Do you really need cleaning tools like Mackeeper?
Short answer: You do. Modern day use requires regular maintenance. And its best to have a cleaning tool and run it every couple of weeks to remove junk from your Mac.
Update (October 2017): Mackeeper has been under some serious criticism lately in the Mac community for their aggressive advertising policies. I’ve found a much better and cheaper alternative called CleanMyMac. I highly recommend reading my Cleanmymac 3 review and giving it a try.
Macs are great machines and require relatively low ‘maintenance’ than PCs, but if you own a Mac, it is a good idea to have some kind of junk cleaning and performance optimization tool on your Mac. The two most popular tools are Mackeeper and CleanMyMac (reviewed here).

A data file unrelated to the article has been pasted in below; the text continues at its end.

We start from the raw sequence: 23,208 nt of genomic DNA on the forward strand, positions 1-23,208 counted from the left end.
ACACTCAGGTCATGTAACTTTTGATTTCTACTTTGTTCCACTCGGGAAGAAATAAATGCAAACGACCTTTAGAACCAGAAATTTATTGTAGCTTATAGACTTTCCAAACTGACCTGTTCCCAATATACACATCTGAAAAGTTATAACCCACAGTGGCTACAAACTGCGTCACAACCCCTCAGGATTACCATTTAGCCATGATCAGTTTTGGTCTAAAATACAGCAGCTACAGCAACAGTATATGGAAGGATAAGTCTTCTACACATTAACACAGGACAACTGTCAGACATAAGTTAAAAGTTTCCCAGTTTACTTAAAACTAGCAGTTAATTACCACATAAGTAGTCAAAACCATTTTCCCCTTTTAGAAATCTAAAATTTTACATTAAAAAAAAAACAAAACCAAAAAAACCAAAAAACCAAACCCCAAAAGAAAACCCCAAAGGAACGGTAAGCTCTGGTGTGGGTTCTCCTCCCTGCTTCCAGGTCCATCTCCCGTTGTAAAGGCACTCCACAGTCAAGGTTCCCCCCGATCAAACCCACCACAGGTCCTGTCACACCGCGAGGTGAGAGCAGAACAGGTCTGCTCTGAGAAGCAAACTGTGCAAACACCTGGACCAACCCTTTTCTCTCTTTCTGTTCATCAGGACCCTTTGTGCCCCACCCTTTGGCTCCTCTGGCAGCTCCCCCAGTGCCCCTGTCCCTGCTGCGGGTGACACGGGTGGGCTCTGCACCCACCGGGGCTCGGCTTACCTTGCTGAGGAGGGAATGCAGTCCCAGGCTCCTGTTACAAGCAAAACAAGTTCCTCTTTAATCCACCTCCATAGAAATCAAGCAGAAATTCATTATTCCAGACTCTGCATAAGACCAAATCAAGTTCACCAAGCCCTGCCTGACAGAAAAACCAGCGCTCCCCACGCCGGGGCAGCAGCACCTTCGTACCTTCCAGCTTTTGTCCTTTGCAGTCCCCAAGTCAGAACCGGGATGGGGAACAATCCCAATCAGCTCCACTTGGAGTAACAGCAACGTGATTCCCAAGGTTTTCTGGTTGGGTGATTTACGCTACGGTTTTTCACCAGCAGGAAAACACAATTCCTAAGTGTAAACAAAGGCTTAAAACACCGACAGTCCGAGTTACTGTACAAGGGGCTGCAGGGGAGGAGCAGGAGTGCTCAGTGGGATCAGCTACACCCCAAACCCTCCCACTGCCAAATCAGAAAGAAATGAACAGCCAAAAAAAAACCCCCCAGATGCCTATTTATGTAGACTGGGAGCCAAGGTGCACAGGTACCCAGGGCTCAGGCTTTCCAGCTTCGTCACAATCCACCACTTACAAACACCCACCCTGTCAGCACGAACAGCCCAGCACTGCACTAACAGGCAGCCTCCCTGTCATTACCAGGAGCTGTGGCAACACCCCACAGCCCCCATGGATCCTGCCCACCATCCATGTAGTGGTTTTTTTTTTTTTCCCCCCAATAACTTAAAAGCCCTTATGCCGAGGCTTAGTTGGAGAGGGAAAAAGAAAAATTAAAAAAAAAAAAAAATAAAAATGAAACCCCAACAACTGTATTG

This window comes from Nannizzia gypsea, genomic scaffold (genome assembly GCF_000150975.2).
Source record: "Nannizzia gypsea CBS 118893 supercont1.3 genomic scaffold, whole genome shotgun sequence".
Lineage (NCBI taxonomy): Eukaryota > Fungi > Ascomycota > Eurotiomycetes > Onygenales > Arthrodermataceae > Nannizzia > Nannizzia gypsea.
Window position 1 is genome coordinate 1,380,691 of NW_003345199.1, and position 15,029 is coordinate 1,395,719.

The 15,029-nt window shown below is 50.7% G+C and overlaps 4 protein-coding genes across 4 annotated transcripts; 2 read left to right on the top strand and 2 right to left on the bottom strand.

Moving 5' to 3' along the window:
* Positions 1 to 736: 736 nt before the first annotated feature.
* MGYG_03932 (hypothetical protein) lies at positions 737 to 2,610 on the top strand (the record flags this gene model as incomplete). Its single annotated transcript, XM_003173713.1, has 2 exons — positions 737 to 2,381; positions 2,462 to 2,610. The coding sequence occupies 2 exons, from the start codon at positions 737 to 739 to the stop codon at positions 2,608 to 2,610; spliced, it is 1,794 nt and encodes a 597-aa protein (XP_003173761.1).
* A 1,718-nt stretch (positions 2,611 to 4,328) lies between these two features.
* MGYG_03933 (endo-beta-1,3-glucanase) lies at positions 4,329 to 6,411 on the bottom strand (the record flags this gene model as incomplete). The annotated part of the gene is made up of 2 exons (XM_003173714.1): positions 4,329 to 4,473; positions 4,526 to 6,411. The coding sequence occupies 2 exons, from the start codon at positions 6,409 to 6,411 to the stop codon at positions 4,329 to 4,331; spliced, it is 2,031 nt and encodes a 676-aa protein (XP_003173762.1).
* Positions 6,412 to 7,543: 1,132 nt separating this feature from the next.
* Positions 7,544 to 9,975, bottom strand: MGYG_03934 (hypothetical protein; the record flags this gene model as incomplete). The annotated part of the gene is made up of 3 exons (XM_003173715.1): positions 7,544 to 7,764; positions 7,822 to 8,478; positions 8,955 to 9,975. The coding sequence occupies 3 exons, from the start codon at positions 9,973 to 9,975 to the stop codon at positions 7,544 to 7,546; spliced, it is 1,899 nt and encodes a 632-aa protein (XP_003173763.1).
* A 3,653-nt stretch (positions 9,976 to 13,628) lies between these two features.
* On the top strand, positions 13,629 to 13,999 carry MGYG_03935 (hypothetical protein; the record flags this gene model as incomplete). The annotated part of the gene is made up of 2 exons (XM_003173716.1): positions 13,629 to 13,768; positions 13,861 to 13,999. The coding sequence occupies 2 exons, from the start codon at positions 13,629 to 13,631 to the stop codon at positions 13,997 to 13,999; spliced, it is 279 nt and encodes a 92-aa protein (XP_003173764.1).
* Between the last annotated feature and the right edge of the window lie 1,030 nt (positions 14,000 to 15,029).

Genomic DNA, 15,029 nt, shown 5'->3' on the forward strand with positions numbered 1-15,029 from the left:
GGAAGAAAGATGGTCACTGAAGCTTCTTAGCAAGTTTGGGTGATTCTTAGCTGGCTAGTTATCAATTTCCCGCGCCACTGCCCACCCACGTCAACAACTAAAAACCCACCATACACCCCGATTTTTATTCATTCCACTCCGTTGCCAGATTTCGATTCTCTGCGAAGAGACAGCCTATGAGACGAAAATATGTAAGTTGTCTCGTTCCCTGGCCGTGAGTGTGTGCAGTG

There has been much talk about Mackeeper on the internet lately. Some say it’s a scam. Some say it’s a legit cleaning tool for Mac. The controversy ignited the curiosity in me, and I figured I’d get a license and try it out myself.
Here’s my honest, in-depth review of Mackeeper.
What is Mackeeper?
Mackeeper is a suite of cleaning and optimization tools for Mac. Here’s what their Wikipedia page says:
MacKeeper is a utility software suite for Mac OS X that has tools for cleaning, security, and optimization. It is heavily promoted and has been the subject of a class-action lawsuit for false advertising.
Notice the underlined part. Kromtech Alliance is the company behind Mackeeper and PCKeeper and, let’s just say, they’re not afraid of putting Mackeeper in front of their potential customers.